The first step to achieving the current holy grail of computing architecture has been realized, to an extent. The D-Wave quantum computer hosted at the University of Southern California and owned by Lockheed Martin, which is also the twin to the D-Wave owned by Google, has been proven to NOT operate within the laws of conventional physics.
While not explicitly stating that the D-Wave is operating on a quantum level, the researchers at USC have concluded that the machine is not using a computer model called "simulated annealing" and therefore could be operating either on a quantum level or with a previously unknown process that simulates this action.
What Is Quantum Computing?
A quantum computer is a computer whose architecture or design relies on a transistor analog that can hold twice as much information as conventional transistors. In a conventional computer, the transistor has two states: if the transistor is "on" it holds a "1" and if the transistor is "off," it is set as a "0."
In the case of quantum analog, or "qubit," the state can be BOTH "on" and "off." This ability to hold both positions simultaneously allows for a significant increase in computing speeds when compared to simple transistors and existing computer architectures.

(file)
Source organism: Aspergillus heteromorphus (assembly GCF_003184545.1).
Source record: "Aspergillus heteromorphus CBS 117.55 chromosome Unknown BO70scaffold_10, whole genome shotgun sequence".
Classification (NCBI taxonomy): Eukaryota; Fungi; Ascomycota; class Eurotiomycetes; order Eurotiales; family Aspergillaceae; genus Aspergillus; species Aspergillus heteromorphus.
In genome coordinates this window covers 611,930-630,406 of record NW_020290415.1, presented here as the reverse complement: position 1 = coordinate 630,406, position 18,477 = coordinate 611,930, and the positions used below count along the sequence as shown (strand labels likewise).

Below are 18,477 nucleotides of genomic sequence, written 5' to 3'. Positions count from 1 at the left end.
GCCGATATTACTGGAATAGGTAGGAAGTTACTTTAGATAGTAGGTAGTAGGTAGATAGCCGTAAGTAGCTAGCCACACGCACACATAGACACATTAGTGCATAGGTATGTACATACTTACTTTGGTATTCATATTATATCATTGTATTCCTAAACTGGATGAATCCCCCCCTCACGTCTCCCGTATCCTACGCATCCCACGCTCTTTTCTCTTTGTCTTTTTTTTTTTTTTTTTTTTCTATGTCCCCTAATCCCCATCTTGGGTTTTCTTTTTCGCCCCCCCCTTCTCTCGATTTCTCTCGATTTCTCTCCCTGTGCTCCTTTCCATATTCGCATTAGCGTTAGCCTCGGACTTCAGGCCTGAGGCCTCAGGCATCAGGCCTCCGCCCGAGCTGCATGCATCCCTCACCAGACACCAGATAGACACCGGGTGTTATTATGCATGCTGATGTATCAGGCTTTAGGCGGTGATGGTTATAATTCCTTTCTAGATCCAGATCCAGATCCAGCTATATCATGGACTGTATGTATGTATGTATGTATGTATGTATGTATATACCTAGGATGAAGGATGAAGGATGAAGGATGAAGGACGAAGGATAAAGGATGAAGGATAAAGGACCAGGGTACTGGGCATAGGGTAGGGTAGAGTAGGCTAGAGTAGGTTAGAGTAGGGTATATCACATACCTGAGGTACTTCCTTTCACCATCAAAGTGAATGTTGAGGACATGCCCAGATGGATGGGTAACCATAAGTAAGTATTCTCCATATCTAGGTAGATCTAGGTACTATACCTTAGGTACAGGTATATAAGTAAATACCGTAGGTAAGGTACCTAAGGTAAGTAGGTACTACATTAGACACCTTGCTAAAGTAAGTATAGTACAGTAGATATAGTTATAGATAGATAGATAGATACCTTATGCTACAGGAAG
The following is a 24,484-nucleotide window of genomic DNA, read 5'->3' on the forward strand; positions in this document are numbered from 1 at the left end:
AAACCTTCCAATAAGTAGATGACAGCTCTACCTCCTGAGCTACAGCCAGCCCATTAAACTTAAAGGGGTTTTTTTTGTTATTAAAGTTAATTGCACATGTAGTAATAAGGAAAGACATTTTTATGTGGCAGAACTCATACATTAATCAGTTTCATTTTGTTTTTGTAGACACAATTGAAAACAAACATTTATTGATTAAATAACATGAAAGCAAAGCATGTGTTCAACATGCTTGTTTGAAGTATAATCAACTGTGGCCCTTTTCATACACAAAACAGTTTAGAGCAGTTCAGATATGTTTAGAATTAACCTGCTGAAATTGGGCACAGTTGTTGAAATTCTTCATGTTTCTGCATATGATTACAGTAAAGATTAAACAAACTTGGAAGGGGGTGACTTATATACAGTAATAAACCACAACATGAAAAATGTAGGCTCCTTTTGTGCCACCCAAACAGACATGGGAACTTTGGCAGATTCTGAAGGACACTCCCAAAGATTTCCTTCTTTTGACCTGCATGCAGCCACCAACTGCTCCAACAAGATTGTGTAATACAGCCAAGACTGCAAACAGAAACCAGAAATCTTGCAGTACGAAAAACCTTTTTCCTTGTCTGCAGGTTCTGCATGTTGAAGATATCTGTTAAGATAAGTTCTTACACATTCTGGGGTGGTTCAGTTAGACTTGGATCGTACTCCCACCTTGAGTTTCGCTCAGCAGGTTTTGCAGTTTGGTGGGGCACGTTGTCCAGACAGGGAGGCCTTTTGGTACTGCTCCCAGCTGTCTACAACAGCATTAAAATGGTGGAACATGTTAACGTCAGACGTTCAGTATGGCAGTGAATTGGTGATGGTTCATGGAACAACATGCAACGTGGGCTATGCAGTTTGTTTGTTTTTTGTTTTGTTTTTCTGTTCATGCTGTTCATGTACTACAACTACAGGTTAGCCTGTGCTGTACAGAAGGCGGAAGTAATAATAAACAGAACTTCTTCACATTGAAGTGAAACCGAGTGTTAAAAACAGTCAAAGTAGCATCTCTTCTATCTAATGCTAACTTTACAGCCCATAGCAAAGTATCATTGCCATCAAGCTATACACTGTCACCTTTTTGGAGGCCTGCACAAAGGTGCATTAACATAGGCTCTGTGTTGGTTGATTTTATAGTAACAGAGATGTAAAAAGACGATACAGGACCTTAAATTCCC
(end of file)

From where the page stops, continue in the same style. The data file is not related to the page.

The only drawback, and it is a significant one, comes from the quantum state itself; the act of reading the information from a "qubit" causes the information to "decohere" or revert to a conventional transistor mode that allows for only a single "on" or "off" state. The decohesion issue is the stumbling block for dream of quantum computing that the D-Wave has reportedly been able to bypass.
What Does This Mean For Everyday Computing?
At this point in the development cycle of quantum computing, this development means very little for the average computer user. The initial wave of quantum computers will be larger systems and supercomputers meant for use with climate modeling and other data intensive systems.
In the long run, quantum computing will allow for the increase in speeds on more basic systems while not incurring the increase in heat that accompanies the smaller and more tightly packed transistor systems.